Review: A Box of Memories at the Seymour Centre

Review by Charlotte Leamon

A Box of Memories is a touching, heartfelt musical exploring the hardships in which the patient of dementia and those around them suffer. Daughter-father duo Erin and Duncan McKellar felt the need to share this story, as a loved one of theirs suffered from dementia. Duncan stated post-show that with the hardships there are also moments of great happiness, and through this musical both him and Erin have explored these emotions beautifully through song and narration.

The plot follows Lizzy (Kathie Renner) and her daughter Sonia (Lauren Henderson) as they reach out to Doctor Jeremy (Matthew Noble) following concerns in Lizzy’s memory loss. Throughout the musical we witness development within all three characters, where hard-shelled Jeremy who is stressed about his work starts to care more for his patients and those around them as they face this challenge within life. On the other hand, Sonia begins to become more understanding of her mother and the rock she once was for her family as she shares the same, difficult role for her children. Lastly, we see Lizzy lose the identity she once had and the confusion as well as worry and stress that comes with dementia.

Dementia is a somewhat unspoken topic, however many people have someone they know or love suffering from the diagnosis. To make not just a show, but a musical about this topic is a very daring thing to do, however the combination of tear-jerking moments and happiness from this story places the audience in a situation of warmth and love when watching. Through Erin’s compositions she combines solos, duets and trios between the characters where she cleverly utilises Lin-Manuel Miranda style writing by integrating melodies to create canons as the lines overlay one another harmonically and melodically to create a chaotic whirlwind within the music. Henderson’s vocals are pure and clear, which made her solos touching and heartfelt. The McKellar’s also had musical numbers that were fun and humorous such as ‘I Need a G&T’ sung by Sonia, as well as ‘Vitamin H’ sung by Jeremy which consisted of nurses as back-up dancers in a cabaret-esque musical number. Renner’s soft, delicate voice matched her role very well and Jeremy’s ability to reach the top notes of his vocal range was entertaining and bold. All three vocalists and actors complimented each other very well within their vocals, and each song sat well in their vocal ranges. The live band which was conducted by Erin were a collection of great, professional musicians who were tentative and focussed throughout the musical and provided depth and realness within the music.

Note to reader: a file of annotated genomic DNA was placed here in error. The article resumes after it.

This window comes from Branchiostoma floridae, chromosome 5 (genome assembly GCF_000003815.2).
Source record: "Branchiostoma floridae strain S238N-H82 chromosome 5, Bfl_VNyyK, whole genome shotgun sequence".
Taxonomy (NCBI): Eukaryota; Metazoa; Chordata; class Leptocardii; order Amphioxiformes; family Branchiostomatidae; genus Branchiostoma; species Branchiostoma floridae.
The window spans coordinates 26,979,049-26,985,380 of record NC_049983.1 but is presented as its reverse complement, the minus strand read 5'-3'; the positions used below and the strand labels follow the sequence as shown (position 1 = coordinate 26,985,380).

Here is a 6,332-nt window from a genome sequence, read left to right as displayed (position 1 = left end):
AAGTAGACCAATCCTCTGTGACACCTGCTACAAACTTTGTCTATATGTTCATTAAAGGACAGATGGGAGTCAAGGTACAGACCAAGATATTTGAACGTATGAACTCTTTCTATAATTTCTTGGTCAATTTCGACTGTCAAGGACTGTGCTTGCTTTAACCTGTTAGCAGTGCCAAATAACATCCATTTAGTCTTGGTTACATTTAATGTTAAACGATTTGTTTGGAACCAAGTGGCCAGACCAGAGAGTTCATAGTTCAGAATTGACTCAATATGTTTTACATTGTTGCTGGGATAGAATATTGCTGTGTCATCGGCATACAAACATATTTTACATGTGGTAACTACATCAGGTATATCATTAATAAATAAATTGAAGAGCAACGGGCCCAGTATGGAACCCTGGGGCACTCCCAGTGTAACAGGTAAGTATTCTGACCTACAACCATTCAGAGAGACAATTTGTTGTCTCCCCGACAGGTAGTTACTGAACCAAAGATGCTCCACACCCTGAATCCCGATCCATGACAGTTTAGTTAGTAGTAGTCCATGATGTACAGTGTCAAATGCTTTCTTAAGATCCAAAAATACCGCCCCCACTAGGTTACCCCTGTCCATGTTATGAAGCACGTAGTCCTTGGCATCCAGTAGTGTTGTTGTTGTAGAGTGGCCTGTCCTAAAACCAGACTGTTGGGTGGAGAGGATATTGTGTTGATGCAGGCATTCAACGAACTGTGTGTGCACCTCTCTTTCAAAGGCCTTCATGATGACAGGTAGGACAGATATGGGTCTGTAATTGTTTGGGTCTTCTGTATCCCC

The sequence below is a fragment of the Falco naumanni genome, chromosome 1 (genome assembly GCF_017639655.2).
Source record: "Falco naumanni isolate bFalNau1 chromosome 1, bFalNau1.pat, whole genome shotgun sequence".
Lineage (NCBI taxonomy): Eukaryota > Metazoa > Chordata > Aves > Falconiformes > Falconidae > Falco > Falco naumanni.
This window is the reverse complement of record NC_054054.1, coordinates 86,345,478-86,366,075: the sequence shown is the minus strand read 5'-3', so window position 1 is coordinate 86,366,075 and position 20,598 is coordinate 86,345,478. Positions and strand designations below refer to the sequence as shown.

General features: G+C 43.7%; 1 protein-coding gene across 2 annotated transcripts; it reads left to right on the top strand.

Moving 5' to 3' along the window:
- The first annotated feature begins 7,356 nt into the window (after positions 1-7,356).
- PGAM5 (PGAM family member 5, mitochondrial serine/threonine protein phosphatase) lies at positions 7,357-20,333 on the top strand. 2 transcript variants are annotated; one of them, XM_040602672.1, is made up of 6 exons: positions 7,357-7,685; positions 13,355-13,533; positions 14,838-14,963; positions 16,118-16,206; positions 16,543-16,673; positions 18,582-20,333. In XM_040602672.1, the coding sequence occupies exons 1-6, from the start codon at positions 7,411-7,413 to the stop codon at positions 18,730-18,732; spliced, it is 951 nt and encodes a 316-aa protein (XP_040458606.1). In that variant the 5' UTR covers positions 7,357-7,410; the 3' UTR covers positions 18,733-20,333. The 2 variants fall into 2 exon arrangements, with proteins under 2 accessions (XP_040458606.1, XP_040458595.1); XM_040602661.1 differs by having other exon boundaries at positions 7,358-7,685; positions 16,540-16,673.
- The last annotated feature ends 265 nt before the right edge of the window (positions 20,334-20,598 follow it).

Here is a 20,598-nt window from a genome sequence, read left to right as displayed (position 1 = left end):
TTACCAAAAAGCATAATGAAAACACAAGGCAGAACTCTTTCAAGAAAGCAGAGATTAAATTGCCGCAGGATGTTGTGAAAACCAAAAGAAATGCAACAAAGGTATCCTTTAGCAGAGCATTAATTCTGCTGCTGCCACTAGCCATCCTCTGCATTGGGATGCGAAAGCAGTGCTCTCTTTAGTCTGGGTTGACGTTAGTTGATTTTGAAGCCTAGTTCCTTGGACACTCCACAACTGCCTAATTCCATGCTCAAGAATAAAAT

The set consisted of stacked boxes where missing objects were placed throughout the musical. The motivic object was quite literally, a box full of Lizzy’s memories which her and Sonia made together as she started to lose her memory. It consisted of photos, scarves, and other items which was lost at the hospital. As Jeremy went to find it, he discovered the store room full of peoples lost items which were the boxes collected throughout the musical. This moment was a lovely metaphor highlighting how people can disregard things that are important to others, and can forget how to truly care for those around them.

Overall, A Box of Memories was a heart warming, and breaking story following those who are affected by dementia. The McKellar’s wove songs and narration together in order to share this journey and topic with the audience.


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